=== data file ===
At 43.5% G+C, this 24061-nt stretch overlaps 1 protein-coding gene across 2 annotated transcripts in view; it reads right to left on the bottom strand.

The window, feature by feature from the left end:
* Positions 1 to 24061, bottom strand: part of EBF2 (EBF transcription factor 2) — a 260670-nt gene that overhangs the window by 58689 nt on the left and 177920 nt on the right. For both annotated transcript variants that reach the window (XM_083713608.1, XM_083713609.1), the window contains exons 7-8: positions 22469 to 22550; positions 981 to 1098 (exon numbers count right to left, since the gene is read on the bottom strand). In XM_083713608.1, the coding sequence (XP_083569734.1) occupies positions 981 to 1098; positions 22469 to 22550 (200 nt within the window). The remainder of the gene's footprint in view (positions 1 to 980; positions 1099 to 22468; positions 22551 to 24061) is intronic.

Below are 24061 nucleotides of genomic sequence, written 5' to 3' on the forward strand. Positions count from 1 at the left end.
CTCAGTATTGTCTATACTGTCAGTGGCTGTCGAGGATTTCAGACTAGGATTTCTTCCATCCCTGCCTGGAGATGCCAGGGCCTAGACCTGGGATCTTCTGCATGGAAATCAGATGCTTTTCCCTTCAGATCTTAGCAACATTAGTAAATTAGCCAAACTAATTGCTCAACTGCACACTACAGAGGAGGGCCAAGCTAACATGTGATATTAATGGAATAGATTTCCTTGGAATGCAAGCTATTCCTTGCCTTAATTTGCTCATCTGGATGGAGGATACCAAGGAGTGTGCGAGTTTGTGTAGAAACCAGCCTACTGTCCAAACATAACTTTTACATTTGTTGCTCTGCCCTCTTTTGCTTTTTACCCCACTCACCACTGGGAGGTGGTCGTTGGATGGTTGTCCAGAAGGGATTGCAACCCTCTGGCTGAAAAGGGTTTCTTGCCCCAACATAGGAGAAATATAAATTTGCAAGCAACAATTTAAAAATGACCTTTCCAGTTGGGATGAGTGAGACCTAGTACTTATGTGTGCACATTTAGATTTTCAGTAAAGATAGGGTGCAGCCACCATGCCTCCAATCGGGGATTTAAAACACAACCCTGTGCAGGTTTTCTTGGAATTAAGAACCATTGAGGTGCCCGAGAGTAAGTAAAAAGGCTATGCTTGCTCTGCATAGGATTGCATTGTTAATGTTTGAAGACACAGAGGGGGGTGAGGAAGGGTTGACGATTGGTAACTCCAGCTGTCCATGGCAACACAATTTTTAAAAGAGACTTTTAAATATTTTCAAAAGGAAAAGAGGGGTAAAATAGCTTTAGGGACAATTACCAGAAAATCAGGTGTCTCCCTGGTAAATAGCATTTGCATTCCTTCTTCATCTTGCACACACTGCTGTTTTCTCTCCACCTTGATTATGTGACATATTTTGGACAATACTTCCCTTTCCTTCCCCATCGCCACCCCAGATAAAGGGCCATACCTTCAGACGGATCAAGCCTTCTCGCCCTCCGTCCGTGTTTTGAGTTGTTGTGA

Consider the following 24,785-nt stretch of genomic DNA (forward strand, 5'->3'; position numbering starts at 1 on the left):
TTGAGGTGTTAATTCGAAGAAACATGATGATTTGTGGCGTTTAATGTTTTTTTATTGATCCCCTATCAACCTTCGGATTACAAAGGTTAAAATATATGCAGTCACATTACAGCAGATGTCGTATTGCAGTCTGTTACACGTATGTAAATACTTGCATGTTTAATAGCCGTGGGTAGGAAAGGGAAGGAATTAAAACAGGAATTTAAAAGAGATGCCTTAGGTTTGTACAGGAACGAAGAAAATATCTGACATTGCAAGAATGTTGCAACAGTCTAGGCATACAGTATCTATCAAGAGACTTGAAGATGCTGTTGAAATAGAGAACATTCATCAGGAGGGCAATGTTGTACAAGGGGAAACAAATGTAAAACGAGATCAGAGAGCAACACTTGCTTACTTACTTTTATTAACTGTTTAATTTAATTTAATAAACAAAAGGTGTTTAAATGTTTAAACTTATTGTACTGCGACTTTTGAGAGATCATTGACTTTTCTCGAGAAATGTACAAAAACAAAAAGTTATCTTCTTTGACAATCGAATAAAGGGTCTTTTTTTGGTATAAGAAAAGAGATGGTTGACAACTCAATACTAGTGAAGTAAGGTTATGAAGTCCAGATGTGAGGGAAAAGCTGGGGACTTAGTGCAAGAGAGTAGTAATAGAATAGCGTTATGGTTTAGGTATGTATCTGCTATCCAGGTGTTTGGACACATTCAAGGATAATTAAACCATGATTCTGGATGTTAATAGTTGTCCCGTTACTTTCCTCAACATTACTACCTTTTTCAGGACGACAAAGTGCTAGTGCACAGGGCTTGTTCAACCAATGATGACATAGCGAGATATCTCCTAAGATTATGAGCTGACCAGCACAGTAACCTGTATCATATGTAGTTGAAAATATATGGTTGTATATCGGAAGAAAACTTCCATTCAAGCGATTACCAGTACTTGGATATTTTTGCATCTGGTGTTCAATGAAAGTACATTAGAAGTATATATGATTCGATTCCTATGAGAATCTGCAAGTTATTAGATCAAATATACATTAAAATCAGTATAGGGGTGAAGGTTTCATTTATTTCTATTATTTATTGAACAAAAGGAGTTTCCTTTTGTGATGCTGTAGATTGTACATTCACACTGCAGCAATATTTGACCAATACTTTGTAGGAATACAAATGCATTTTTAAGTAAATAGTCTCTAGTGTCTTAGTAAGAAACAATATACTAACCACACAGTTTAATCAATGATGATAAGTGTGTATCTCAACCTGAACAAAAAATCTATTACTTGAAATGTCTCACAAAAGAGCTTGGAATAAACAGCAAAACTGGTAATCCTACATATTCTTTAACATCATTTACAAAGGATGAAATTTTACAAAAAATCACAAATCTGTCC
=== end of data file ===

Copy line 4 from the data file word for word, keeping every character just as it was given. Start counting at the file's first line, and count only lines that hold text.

Below are 24061 nucleotides of genomic sequence, written 5' to 3' on the forward strand. Positions count from 1 at the left end.